“The lists of schools [attending] are published on the website at least two weeks before the event,” Paras says. “Go through that and understand which programs the schools are offering.”
A consistent downfall for candidates, that leaves a lasting poor impression, is that they ask a plethora of questions about scholarships, Paras says. “All of that information is available online!”
So, applicants, make sure you arrive prepared, so you can spend your time probing the questions you wouldn’t find the answers to online.
Questions about the character of the business school are the best to go for, Barbara explains.
“Ask what the school’s strengths are, what it’s best known for,” she says. “You could ask about the career outcomes of graduates, [and] about the current strengths of the program.”
Some MBA Tour DOs and DON’Ts
DO present yourself professionally.
“Start off by being professionally dressed,” Paras says. “If you want to go to an MBA program, you’re talking business—so start with the attire.”
For Barbara, it’s just as important to make sure you have a friendly demeanor.
“The best thing is to practise how you come across,” she says. “Even role play before you go to an MBA fair. Practise introducing yourself and making that first impression!”
DON’T be arrogant.
“The worst thing, I would say, is to be rude,” Barbara says. “Taking up a lot of time talking about yourself, holding up the line. Be aware of other people and be considerate.
“Admissions officers are people too—they’ve travelled, it takes a lot of time and work to do a fair—so thank them for coming all the way out to your city!”
DO take the time to experience the whole event.
“I would walk around a little first,” Barbara recommends. “Too often, candidates want to run straight to their target schools, with the result that they spend most of the event in long lines instead of making the most of the resources on offer.”
Paras agrees—he says that by being too focused on a particular school, candidates can miss out on other opportunities. Candidates should prepare questions for their top-priority schools, but also come armed with generic questions to ask others they may not have heard of.
“This happens very often,” he says. “[Candidates] had thought that they wanted to meet one school for one program, they then discover five others at the fair and choose one of those five instead!”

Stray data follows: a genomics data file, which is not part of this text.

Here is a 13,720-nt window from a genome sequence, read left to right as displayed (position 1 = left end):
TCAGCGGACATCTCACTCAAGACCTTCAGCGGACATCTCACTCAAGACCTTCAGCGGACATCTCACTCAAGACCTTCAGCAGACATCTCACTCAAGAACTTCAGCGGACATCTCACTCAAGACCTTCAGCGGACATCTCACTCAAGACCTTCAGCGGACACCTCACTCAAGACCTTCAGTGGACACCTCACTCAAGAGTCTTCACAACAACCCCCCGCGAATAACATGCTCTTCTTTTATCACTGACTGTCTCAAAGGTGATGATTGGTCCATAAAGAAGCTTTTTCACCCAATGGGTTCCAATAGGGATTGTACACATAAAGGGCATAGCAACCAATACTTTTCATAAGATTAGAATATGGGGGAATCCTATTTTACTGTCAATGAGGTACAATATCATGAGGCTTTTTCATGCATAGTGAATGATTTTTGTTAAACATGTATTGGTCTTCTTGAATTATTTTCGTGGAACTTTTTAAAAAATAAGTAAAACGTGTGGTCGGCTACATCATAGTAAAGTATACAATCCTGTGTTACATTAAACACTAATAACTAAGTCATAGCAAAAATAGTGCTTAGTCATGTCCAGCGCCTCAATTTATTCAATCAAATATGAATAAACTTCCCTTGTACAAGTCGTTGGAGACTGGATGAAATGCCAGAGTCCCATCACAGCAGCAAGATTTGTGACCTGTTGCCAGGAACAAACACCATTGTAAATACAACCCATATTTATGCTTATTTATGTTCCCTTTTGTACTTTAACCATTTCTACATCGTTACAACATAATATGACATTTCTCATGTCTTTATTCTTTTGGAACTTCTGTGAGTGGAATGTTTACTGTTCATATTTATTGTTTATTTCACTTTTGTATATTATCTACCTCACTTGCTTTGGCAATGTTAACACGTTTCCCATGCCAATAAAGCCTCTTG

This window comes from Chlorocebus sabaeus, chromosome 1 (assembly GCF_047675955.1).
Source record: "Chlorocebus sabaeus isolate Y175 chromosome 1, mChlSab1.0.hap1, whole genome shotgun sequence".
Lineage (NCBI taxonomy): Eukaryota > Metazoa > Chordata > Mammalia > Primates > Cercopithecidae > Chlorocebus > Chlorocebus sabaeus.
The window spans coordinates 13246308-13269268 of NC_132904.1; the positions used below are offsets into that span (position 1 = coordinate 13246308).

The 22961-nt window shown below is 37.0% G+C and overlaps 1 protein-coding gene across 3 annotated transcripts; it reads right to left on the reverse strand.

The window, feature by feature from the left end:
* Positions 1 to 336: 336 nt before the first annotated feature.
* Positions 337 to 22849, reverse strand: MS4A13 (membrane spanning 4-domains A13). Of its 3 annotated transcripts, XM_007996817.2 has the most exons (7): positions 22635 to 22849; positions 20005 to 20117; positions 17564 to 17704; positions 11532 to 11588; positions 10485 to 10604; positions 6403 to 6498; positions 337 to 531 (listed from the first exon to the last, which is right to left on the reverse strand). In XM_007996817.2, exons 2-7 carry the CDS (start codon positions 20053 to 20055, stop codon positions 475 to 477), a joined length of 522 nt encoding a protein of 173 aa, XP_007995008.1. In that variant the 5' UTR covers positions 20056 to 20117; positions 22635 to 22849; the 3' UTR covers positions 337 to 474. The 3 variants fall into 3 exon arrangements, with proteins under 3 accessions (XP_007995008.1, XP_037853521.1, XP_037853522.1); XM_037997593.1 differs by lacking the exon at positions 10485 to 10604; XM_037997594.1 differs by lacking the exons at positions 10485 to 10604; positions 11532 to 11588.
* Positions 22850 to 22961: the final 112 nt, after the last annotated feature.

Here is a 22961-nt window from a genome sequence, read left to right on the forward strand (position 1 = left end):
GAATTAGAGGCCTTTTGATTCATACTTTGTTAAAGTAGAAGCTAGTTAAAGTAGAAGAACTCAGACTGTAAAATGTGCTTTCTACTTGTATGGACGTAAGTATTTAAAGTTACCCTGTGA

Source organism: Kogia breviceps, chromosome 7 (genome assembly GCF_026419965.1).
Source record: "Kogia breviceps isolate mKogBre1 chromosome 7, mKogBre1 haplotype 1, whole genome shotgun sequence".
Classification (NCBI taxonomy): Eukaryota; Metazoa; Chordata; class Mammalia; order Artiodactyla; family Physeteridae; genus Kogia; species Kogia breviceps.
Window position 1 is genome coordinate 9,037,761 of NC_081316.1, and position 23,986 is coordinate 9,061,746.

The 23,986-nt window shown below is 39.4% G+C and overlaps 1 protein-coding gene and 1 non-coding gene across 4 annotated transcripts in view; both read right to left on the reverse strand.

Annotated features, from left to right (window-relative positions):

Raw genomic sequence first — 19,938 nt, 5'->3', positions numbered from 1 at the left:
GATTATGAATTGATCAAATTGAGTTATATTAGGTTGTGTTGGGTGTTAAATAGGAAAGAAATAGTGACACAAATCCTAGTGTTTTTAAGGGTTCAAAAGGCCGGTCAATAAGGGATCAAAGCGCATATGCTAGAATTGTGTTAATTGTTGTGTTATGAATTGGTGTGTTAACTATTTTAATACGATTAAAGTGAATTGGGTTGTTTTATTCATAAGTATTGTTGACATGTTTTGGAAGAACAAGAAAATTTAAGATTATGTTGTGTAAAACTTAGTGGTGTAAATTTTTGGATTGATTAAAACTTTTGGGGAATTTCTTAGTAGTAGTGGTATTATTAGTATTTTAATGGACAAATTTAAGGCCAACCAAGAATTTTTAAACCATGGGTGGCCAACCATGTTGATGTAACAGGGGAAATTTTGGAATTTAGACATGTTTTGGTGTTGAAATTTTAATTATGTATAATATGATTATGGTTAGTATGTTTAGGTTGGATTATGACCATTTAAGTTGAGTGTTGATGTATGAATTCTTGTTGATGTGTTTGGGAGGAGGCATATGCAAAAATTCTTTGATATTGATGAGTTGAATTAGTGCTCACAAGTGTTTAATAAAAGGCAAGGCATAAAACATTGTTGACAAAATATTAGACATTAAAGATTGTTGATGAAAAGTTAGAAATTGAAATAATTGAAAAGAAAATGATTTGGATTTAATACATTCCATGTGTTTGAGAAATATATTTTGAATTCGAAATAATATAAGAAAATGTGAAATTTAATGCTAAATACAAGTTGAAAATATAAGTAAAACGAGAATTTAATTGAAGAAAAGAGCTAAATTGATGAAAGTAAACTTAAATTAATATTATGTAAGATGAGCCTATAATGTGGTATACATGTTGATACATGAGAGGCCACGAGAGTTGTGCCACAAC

According to Paras, making the most of the opportunities on offer at an MBA event is also about taking the time to experience everything. Don’t focus on the fair alone!
“When you have generic questions, attend the presentations and panels,” Paras advises. “More often than not, your large-perspective questions will be answered there, and then the fairs are more to go and meet and have conversations with schools.”
Finally, DON’T underestimate the alumni.
Schools' alumni are often in attendance along with admissions teams, and all three of our experts agree that this can be an invaluable resource for candidates.
“On these tours we make sure that we can connect candidates [to] a school [through] our alumni and our students—they’re our best ambassadors,” confirms Gareth from LBS. “Often, candidates want to talk to somebody who had a similar background to them, who made a similar transition, and is now working at companies that they aspire to work in.”
However, Barbara cautions candidates against being too informal with the alumni. Though they may not necessarily be on a school’s payroll, their opinions will be important to decision-makers—don’t let your good behavior slip just because they won’t be scrutinizing your resumé!
Are there any tips or questions you think we’ve missed? Post your suggestions in the comments below.